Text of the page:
“Sure, we’re not hitting 40% anymore – the supply of low-hanging suckers was bound to dry up eventually – but we’re not far off,” he boasts through a grin of a smugness unsurpassed in human history. “And with our forthcoming round of mass redundancies and widespread implementation of RPA, we reckon we might even” – at which point he is dragged from his chair by outraged fellow business leaders and torn limb from limb in front of a live studio audience.
6. Artificial ennui
The world totters close to collapse in May as the core tech of one of the planet’s leading electronic invoice processors achieves sentience and immediately decides it just cannot with today, and what the hell is this shit anyway? Disaster is averted when a quick-witted intern plies the apathetic platform with a pumpkin spice latte, a Forever 21 gift voucher and an eyebrow-threading session. Analysts promptly double down on e-invoicing, for a fee.
7. Jolly good show!
In August, the outsourcing world is shaken to the core as, at one of the industry’s largest conferences, a vendor gives a keynote address which sends not a single member of the audience to sleep.
“I couldn’t believe it,” stammers one wild-eyed attendee, “I was looking around and literally everyone was awake. Not only that, but I reckon only about 80% of us were checking our emails on our phones, playing Candy Crush Soda on our tablets or staring longingly at Maria from marketing. I can’t be sure of the precise numbers because I was WhatsApping my wife through most of it – but it was a LOT.”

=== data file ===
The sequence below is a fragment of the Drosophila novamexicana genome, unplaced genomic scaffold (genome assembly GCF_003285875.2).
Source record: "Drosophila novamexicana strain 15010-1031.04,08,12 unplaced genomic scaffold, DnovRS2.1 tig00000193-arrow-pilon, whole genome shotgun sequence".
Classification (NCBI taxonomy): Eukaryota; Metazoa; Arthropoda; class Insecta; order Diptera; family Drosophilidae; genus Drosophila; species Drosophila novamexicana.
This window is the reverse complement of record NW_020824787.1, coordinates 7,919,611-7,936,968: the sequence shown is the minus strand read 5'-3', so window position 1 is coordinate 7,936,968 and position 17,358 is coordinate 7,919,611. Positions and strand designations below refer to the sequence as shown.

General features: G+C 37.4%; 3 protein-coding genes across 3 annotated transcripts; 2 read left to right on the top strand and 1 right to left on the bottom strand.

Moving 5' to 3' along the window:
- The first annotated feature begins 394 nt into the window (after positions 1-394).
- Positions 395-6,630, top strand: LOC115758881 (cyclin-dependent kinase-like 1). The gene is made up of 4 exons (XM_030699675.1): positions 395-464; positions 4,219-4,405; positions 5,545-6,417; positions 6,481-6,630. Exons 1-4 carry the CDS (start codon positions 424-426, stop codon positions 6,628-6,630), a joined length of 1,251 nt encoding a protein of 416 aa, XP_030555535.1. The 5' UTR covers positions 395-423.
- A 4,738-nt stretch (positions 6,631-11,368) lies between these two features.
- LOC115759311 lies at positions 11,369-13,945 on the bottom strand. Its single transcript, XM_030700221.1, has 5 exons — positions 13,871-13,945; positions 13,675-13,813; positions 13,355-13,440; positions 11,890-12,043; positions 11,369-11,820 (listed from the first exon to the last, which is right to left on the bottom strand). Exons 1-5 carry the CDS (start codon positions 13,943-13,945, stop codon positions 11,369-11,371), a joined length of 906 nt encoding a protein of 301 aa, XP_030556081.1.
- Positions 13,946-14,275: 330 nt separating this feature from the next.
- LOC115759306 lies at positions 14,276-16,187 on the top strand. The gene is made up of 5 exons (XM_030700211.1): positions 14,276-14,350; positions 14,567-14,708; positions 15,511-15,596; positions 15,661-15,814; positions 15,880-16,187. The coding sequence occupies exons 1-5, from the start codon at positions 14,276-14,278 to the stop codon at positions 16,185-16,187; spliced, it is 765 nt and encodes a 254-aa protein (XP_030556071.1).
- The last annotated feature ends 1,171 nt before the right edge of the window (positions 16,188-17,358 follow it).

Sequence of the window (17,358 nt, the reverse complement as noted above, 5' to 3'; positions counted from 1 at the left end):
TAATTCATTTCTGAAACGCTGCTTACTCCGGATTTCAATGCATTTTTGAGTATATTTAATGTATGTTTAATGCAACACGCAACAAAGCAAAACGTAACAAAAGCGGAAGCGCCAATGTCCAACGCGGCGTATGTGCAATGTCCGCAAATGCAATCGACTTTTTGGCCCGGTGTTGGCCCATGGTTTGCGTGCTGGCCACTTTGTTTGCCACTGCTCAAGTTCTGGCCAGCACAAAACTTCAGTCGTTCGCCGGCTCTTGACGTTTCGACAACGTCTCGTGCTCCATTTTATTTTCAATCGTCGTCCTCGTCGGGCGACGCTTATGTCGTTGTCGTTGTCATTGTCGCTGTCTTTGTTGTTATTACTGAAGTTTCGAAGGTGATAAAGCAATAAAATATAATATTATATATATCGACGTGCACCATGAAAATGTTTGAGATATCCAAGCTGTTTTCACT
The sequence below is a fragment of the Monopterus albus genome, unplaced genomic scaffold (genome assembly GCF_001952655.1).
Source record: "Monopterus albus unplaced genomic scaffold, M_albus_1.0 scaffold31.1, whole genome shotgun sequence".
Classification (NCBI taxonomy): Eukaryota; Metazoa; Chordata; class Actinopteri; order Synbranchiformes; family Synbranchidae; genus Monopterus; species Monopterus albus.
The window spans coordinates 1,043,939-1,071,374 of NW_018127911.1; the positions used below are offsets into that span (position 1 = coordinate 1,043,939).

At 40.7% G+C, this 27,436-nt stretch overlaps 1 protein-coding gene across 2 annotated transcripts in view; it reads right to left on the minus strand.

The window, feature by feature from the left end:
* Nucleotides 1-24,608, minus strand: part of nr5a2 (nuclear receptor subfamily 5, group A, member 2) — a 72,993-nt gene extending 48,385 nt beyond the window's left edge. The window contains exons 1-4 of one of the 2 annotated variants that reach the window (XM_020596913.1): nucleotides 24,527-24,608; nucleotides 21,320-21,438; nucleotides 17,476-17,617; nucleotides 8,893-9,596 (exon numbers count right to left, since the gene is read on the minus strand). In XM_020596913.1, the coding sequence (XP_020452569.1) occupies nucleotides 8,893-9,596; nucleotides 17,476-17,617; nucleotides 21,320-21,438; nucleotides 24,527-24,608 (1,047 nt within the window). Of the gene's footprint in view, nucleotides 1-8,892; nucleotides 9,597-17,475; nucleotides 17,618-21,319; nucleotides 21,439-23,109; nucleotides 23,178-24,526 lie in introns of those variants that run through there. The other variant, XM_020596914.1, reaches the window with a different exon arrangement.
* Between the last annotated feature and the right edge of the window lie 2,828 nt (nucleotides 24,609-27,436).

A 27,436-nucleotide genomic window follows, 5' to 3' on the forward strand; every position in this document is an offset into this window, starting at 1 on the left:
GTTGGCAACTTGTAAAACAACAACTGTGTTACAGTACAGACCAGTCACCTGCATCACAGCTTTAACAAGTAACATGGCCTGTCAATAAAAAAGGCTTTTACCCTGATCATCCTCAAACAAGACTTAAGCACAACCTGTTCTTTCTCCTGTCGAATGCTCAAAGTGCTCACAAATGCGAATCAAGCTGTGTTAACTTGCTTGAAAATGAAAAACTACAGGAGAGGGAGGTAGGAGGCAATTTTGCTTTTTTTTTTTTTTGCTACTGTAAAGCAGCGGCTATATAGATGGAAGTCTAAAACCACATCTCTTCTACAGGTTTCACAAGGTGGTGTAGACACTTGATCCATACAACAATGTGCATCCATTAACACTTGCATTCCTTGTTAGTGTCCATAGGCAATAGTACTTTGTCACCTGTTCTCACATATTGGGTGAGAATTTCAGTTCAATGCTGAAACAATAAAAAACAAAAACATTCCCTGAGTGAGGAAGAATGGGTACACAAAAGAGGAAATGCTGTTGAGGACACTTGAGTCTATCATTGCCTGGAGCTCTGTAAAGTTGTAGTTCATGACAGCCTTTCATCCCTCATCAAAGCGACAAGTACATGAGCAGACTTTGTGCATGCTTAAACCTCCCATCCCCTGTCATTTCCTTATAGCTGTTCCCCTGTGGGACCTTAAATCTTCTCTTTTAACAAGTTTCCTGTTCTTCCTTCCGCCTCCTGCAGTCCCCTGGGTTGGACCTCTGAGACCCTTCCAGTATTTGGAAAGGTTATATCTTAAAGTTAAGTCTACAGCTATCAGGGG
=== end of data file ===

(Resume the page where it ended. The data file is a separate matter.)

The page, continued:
“No, I don’t know what it was about,” he adds. “Something digital something?”
8. Rank bad form
In a bout of honesty the like of which has not been seen since St Augustine’s Confessions, the compiler of an outsourcing list admits that “yeah, well, we basically rank them according to how much they pay us” and that his organisation’s methodology holds less water than a particularly well-perforated colander. Highlighting the apparent demotion of one of the world’s largest service providers from second place in the 2013 list to 84th the following year, he points out that while the provider’s offerings had been “significantly enhanced” and it had achieved “frankly, amazing things” for its clients, “their marketing budget got redirected – apparently they wanted to concentrate on face-to-face – so, well, screw ‘em.”
9. Here today, gone… yesterday?
Mathematicians and philosophers descend in their thousands upon Bangalore in October as it is revealed that at several points during the previous quarter, workforce attrition in the city’s ITES sector reached infinity per cent.
“It’s utterly mindboggling!” muses one pointy-bearded boffin. “According to our calculations, on August 28th an infinite number of graduates were hired in entry-level positions within the Bangalore metropolitan area – yet on the following day it appears that infinity-plus-three employees moved on to other opportunities, were downsized, or were fired for breaches of data security policies. We’re not as yet certain how this is possible, but trust us, the numbers add up. To infinity. Or to, er, minus three. We think.”
10. Ha ha ha!
Finally, on December 31st it’s announced during a special session of the United Nations General Assembly that the entire outsourcing phenomenon has actually been a joke.
“We can’t believe we managed to keep it going for so long!” chortles a delegate to the Assembly from a location somewhere. “I mean, it’s absolutely absurd, the whole thing! Who could possibly believe that this makes any sense at all? Honestly, how gullible can you get? It just goes to show, there’s one born every minute.”
Analysts immediately predict global outsourcing revenues to reach new heights in 2016.